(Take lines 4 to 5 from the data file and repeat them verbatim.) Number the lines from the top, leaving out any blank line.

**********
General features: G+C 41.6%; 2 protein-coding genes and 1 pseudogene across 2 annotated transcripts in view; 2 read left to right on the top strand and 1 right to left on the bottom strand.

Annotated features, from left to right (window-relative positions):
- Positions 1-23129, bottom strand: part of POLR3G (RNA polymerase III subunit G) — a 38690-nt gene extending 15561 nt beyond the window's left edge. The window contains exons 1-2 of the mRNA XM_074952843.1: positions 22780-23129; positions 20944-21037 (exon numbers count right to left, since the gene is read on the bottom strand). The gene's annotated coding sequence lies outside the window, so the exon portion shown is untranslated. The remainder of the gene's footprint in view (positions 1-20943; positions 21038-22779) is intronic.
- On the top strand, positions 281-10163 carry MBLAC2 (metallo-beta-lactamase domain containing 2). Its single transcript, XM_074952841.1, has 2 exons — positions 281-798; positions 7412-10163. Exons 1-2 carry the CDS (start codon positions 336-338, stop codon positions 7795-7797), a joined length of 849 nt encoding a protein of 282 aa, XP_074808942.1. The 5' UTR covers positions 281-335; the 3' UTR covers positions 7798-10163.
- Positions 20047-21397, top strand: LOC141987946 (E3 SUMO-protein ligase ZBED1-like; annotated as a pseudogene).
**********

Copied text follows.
- On the top strand, positions 281-10163 carry MBLAC2 (metallo-beta-lactamase domain containing 2). Its single transcript, XM_074952841.1, has 2 exons — positions 281-798; positions 7412-10163. Exons 1-2 carry the CDS (start codon positions 336-338, stop codon positions 7795-7797), a joined length of 849 nt encoding a protein of 282 aa, XP_074808942.1. The 5' UTR covers positions 281-335; the 3' UTR covers positions 7798-10163.
- Positions 20047-21397, top strand: LOC141987946 (E3 SUMO-protein ligase ZBED1-like; annotated as a pseudogene).